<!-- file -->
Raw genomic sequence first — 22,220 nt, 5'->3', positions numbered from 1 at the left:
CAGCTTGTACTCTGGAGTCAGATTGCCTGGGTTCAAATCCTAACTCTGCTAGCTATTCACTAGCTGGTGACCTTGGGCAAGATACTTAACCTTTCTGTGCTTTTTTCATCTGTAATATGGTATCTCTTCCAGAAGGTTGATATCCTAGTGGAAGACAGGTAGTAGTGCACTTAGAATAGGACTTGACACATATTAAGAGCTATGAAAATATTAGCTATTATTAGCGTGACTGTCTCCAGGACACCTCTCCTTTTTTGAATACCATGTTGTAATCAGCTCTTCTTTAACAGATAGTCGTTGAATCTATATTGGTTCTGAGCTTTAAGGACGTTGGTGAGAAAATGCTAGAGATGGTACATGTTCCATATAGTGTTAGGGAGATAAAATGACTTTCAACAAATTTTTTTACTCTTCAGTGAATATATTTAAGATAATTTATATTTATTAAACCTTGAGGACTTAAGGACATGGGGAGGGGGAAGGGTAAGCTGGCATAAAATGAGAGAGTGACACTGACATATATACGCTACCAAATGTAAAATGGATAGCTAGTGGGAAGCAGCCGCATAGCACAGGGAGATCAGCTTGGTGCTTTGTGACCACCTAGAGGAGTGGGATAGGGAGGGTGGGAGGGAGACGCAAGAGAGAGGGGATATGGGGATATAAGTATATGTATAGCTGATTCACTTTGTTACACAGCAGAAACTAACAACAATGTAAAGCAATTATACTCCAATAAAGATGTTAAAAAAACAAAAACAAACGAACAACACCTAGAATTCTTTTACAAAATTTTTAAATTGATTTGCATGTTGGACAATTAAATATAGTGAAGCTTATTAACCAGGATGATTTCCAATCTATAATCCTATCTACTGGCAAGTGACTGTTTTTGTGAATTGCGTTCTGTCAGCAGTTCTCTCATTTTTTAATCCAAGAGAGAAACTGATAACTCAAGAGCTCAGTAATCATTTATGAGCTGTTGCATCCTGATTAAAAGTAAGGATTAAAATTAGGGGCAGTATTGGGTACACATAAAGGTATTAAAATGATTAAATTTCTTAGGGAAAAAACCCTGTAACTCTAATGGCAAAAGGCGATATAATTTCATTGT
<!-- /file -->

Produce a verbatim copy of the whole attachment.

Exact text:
Raw genomic sequence first — 22,220 nt, 5'->3', positions numbered from 1 at the left:
CAGCTTGTACTCTGGAGTCAGATTGCCTGGGTTCAAATCCTAACTCTGCTAGCTATTCACTAGCTGGTGACCTTGGGCAAGATACTTAACCTTTCTGTGCTTTTTTCATCTGTAATATGGTATCTCTTCCAGAAGGTTGATATCCTAGTGGAAGACAGGTAGTAGTGCACTTAGAATAGGACTTGACACATATTAAGAGCTATGAAAATATTAGCTATTATTAGCGTGACTGTCTCCAGGACACCTCTCCTTTTTTGAATACCATGTTGTAATCAGCTCTTCTTTAACAGATAGTCGTTGAATCTATATTGGTTCTGAGCTTTAAGGACGTTGGTGAGAAAATGCTAGAGATGGTACATGTTCCATATAGTGTTAGGGAGATAAAATGACTTTCAACAAATTTTTTTACTCTTCAGTGAATATATTTAAGATAATTTATATTTATTAAACCTTGAGGACTTAAGGACATGGGGAGGGGGAAGGGTAAGCTGGCATAAAATGAGAGAGTGACACTGACATATATACGCTACCAAATGTAAAATGGATAGCTAGTGGGAAGCAGCCGCATAGCACAGGGAGATCAGCTTGGTGCTTTGTGACCACCTAGAGGAGTGGGATAGGGAGGGTGGGAGGGAGACGCAAGAGAGAGGGGATATGGGGATATAAGTATATGTATAGCTGATTCACTTTGTTACACAGCAGAAACTAACAACAATGTAAAGCAATTATACTCCAATAAAGATGTTAAAAAAACAAAAACAAACGAACAACACCTAGAATTCTTTTACAAAATTTTTAAATTGATTTGCATGTTGGACAATTAAATATAGTGAAGCTTATTAACCAGGATGATTTCCAATCTATAATCCTATCTACTGGCAAGTGACTGTTTTTGTGAATTGCGTTCTGTCAGCAGTTCTCTCATTTTTTAATCCAAGAGAGAAACTGATAACTCAAGAGCTCAGTAATCATTTATGAGCTGTTGCATCCTGATTAAAAGTAAGGATTAAAATTAGGGGCAGTATTGGGTACACATAAAGGTATTAAAATGATTAAATTTCTTAGGGAAAAAACCCTGTAACTCTAATGGCAAAAGGCGATATAATTTCATTGT